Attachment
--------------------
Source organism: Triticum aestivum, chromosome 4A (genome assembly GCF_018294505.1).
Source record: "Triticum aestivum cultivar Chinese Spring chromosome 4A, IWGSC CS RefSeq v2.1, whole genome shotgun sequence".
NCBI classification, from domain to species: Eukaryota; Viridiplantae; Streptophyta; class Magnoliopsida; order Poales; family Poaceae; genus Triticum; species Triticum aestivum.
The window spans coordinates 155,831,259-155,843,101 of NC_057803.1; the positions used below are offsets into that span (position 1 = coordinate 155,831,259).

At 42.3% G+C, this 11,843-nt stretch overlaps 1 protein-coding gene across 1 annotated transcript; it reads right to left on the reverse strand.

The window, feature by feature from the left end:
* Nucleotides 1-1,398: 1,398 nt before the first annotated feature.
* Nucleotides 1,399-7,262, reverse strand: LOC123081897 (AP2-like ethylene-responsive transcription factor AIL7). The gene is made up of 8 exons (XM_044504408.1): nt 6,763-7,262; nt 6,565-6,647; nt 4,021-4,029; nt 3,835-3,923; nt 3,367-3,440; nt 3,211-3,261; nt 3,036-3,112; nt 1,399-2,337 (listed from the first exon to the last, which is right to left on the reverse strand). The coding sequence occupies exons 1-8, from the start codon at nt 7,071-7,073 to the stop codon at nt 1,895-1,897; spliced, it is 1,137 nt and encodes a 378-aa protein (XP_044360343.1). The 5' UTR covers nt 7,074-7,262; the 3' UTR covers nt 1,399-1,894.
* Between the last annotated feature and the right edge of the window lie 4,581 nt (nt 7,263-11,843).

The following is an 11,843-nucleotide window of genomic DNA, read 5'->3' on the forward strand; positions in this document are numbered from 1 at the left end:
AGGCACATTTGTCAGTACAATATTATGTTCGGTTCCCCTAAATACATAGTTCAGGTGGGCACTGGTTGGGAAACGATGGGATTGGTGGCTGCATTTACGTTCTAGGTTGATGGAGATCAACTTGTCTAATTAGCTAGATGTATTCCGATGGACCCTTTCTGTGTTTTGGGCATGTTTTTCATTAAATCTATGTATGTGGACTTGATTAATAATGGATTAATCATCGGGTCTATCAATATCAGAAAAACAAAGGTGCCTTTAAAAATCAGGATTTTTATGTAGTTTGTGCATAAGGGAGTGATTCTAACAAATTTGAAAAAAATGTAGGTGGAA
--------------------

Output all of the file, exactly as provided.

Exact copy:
Source organism: Triticum aestivum, chromosome 4A (genome assembly GCF_018294505.1).
Source record: "Triticum aestivum cultivar Chinese Spring chromosome 4A, IWGSC CS RefSeq v2.1, whole genome shotgun sequence".
NCBI classification, from domain to species: Eukaryota; Viridiplantae; Streptophyta; class Magnoliopsida; order Poales; family Poaceae; genus Triticum; species Triticum aestivum.
The window spans coordinates 155,831,259-155,843,101 of NC_057803.1; the positions used below are offsets into that span (position 1 = coordinate 155,831,259).

At 42.3% G+C, this 11,843-nt stretch overlaps 1 protein-coding gene across 1 annotated transcript; it reads right to left on the reverse strand.

The window, feature by feature from the left end:
* Nucleotides 1-1,398: 1,398 nt before the first annotated feature.
* Nucleotides 1,399-7,262, reverse strand: LOC123081897 (AP2-like ethylene-responsive transcription factor AIL7). The gene is made up of 8 exons (XM_044504408.1): nt 6,763-7,262; nt 6,565-6,647; nt 4,021-4,029; nt 3,835-3,923; nt 3,367-3,440; nt 3,211-3,261; nt 3,036-3,112; nt 1,399-2,337 (listed from the first exon to the last, which is right to left on the reverse strand). The coding sequence occupies exons 1-8, from the start codon at nt 7,071-7,073 to the stop codon at nt 1,895-1,897; spliced, it is 1,137 nt and encodes a 378-aa protein (XP_044360343.1). The 5' UTR covers nt 7,074-7,262; the 3' UTR covers nt 1,399-1,894.
* Between the last annotated feature and the right edge of the window lie 4,581 nt (nt 7,263-11,843).

The following is an 11,843-nucleotide window of genomic DNA, read 5'->3' on the forward strand; positions in this document are numbered from 1 at the left end:
AGGCACATTTGTCAGTACAATATTATGTTCGGTTCCCCTAAATACATAGTTCAGGTGGGCACTGGTTGGGAAACGATGGGATTGGTGGCTGCATTTACGTTCTAGGTTGATGGAGATCAACTTGTCTAATTAGCTAGATGTATTCCGATGGACCCTTTCTGTGTTTTGGGCATGTTTTTCATTAAATCTATGTATGTGGACTTGATTAATAATGGATTAATCATCGGGTCTATCAATATCAGAAAAACAAAGGTGCCTTTAAAAATCAGGATTTTTATGTAGTTTGTGCATAAGGGAGTGATTCTAACAAATTTGAAAAAAATGTAGGTGGAA